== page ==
QUOTES: 'It makes sense to say this isn't just the big bad chemical companies trying to engineer something to jam down your throats.' - Ed Schafer

'Ed Schafer is the right choice to fill this post.' - George W. Bush

Gov. Schafer was co-founder and co-chair of the Governors Biotechnology Partnership.


Bush's Ag Secretary Nominee is GMO Shill
News Type: Opinion - Fri Nov 2 2007 [edited]

On Halloween, Pres. Bush nominated Edward Schafer for the post of Agriculture Secretary. Schafer is a two-time North Dakota governor and former co-chairman of the Governors Biotechnology Partnership. While the White House is highlighting Schafer’s experience at directing emergency aid to the 1997 flooding disaster, voters and the Senate would do well to consider his role in shielding the biotech industry from consumer product labeling laws.

According to an online search, Ed Schafer was the former co-chairman of the Governors Biotechnology Partnership. He was instrumental in getting former Pres. Clinton to back off of requirements that GM modified foods be labeled as such. See the article from The Guardian in May of 2000, titled, 'Clinton bows to food producers.'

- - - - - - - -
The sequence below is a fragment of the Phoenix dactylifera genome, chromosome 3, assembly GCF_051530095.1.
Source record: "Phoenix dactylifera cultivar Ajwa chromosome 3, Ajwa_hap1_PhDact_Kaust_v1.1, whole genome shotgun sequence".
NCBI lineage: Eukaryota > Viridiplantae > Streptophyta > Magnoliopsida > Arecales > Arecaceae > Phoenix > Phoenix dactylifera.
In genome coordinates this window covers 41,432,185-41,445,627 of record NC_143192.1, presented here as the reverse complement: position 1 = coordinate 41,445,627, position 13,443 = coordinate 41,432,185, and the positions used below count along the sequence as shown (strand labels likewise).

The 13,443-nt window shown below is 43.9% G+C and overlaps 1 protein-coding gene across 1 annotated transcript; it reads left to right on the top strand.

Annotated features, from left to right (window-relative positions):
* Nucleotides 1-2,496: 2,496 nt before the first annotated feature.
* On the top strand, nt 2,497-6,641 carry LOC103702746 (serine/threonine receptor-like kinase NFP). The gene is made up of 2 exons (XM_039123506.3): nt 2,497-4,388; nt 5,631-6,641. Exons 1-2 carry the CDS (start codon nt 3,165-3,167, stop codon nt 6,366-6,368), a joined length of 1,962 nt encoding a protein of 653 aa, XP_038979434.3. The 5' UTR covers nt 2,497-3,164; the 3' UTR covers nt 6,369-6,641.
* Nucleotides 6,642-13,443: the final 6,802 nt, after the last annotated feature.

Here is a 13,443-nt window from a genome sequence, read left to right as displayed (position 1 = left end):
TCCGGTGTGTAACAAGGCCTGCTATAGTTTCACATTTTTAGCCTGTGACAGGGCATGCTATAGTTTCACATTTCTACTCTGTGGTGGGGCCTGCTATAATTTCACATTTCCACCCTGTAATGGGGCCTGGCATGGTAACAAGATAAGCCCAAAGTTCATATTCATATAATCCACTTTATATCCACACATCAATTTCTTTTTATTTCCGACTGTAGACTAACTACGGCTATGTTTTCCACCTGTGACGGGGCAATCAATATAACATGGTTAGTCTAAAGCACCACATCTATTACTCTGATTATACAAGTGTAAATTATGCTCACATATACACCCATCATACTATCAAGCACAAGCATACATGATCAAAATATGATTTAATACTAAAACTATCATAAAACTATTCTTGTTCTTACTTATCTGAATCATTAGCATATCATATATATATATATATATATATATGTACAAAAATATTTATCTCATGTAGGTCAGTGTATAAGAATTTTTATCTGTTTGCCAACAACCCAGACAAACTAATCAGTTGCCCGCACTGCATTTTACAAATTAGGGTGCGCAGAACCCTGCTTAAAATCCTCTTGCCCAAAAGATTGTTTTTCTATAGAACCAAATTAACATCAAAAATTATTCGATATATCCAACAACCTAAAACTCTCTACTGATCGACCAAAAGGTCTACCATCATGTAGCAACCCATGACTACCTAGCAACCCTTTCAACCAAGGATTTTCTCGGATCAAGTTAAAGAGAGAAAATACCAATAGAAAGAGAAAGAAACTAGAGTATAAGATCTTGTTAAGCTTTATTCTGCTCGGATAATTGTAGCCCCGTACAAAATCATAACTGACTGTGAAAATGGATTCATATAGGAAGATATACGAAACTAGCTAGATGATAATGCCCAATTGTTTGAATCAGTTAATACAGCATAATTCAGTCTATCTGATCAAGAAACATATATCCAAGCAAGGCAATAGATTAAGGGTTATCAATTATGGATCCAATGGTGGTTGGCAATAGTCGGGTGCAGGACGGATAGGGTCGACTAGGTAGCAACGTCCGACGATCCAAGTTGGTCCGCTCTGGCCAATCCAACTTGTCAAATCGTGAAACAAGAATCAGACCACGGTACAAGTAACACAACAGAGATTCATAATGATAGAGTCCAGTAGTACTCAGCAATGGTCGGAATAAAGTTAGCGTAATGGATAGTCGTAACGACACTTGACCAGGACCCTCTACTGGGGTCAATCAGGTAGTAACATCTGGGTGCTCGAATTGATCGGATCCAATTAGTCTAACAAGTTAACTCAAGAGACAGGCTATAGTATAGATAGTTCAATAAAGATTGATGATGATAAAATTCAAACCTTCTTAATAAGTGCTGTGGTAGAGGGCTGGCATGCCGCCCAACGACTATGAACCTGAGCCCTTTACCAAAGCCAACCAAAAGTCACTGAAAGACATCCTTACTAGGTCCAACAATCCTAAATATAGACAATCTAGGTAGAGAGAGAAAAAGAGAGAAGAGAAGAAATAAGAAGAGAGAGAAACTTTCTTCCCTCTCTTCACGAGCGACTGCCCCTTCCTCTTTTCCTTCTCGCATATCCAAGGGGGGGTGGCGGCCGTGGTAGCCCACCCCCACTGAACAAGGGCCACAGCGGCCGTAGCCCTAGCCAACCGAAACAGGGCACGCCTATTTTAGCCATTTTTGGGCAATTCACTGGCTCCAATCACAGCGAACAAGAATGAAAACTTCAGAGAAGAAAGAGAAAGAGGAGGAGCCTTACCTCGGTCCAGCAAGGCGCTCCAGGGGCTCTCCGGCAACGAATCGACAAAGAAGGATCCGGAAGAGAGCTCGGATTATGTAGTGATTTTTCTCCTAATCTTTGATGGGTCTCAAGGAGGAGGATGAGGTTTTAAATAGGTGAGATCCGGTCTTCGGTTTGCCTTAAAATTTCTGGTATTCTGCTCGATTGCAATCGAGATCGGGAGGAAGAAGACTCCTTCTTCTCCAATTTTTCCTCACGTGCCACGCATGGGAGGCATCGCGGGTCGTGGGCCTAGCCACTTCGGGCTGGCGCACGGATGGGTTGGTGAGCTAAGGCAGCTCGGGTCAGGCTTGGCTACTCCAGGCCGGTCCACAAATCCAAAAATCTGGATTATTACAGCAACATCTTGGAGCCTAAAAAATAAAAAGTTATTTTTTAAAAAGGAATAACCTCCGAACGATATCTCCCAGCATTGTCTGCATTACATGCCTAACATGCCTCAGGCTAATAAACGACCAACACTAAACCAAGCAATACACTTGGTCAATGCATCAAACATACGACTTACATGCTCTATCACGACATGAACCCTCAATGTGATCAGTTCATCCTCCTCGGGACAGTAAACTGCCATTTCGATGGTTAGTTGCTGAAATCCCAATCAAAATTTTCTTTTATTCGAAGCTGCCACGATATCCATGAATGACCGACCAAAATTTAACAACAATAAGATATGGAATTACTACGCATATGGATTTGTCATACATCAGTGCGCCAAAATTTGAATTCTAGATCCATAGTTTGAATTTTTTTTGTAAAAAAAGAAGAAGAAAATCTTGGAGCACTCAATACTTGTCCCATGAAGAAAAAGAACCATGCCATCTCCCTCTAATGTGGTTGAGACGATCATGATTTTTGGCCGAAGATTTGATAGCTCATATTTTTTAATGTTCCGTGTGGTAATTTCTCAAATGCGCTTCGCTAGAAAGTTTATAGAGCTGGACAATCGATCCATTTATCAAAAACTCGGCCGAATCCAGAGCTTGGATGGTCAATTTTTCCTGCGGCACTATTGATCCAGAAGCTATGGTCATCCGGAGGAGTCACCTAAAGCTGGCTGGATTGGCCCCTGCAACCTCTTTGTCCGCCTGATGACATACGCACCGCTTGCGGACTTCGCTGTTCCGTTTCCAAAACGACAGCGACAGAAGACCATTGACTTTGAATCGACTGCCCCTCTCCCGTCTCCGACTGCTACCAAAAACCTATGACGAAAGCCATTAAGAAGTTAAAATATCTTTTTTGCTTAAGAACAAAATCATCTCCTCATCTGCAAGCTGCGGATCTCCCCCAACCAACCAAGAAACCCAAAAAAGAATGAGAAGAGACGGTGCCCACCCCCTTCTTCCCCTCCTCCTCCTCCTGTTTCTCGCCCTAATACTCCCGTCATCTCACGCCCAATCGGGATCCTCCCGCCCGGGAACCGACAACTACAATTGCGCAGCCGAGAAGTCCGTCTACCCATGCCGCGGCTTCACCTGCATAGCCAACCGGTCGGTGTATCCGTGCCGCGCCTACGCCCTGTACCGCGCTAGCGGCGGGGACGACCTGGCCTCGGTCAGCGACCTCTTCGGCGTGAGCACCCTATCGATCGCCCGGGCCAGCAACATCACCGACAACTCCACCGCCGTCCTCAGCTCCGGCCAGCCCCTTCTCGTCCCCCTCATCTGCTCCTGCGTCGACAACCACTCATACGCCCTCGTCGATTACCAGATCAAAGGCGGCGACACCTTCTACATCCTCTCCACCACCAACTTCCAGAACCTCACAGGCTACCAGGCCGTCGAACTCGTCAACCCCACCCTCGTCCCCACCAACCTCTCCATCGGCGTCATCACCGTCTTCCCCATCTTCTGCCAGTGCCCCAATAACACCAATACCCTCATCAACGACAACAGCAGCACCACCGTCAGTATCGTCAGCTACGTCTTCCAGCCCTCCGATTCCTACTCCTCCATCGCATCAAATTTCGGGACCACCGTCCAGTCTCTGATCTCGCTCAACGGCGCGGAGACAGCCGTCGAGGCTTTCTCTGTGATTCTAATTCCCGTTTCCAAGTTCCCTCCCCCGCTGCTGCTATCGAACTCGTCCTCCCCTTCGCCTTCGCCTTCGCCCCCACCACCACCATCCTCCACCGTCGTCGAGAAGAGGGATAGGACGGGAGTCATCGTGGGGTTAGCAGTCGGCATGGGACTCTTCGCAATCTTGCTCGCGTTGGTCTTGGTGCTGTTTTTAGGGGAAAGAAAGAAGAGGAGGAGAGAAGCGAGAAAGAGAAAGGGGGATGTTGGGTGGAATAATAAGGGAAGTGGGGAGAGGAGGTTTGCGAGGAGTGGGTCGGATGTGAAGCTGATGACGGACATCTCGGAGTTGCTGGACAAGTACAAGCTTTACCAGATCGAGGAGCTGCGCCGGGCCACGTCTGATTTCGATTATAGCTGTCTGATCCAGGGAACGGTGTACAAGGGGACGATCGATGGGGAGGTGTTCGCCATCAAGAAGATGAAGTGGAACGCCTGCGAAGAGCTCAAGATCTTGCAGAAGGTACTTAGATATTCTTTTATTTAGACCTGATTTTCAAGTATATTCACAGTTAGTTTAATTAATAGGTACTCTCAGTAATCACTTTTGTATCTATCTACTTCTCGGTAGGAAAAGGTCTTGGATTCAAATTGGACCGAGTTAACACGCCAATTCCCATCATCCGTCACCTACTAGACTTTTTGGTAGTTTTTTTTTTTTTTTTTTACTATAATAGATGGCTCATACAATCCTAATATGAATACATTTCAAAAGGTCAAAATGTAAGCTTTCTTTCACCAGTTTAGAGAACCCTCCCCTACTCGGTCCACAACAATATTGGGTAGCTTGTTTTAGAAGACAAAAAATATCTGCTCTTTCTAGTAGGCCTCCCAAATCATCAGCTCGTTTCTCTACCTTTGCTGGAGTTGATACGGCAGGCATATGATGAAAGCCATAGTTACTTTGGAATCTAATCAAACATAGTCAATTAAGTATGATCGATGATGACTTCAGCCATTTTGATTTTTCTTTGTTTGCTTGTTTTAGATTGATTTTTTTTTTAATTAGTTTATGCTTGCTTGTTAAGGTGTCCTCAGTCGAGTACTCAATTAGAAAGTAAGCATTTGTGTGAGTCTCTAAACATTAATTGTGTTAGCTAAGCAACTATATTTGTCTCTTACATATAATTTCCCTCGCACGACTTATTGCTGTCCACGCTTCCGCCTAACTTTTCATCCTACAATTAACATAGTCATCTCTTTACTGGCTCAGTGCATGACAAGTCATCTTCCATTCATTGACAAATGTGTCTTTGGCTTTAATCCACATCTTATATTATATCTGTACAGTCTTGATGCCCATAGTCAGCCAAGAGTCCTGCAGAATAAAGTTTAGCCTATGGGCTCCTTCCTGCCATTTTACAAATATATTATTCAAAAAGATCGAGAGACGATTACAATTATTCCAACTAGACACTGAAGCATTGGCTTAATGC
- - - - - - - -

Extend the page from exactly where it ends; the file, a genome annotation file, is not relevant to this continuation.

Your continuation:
There was quite a flurry of press about Mr. Schafer in 2000. You might like to look up the Salon article from its archive, 'Stalking the wild Frankensalmon,' from May 5, 2000. Quote:

'On Wednesday, 13 governors joined forces with the biotech industry to try to persuade American consumers to become more enthusiastic consumers of engineered food. 'It makes sense to say that this isn't just the big, bad chemical companies trying to engineer something to jam down your throats,' said North Dakota Gov. Ed Schafer”¦ How political is the coalition? Consider that two of the group's three Democratic governors are from states housing the headquarters of biotech gorillas Monsanto and DuPont.'

And an editorial and letter to editor in Gentech, also from May 2000, has even more of his own words about the 'promised land' of GM foods...

' In 1998, the Governor let his constituents know his innermost feelings about the 'new' agriculture. In his State of the State address, he said: ' different winds blow across our fields of waving wheat. Washington has changed the rules on...agriculture.'

His 1999 address included a commercial for Monsanto's pesticide: 'Every day I read about a new innovation...Roundup-ready crops...'

This year, the governor made no mistake about his intentions: 'Genetic engineering will make farms smaller, more specialized and more profitable.'

This ill-informed politician is the chief executive of an agricultural state, North Dakota, which produces enormous surpluses. Farmers in his state are paid subsidies not to grow corn and soybeans, yet the governor believes that genetically modified foods are the keys to easing world hunger. '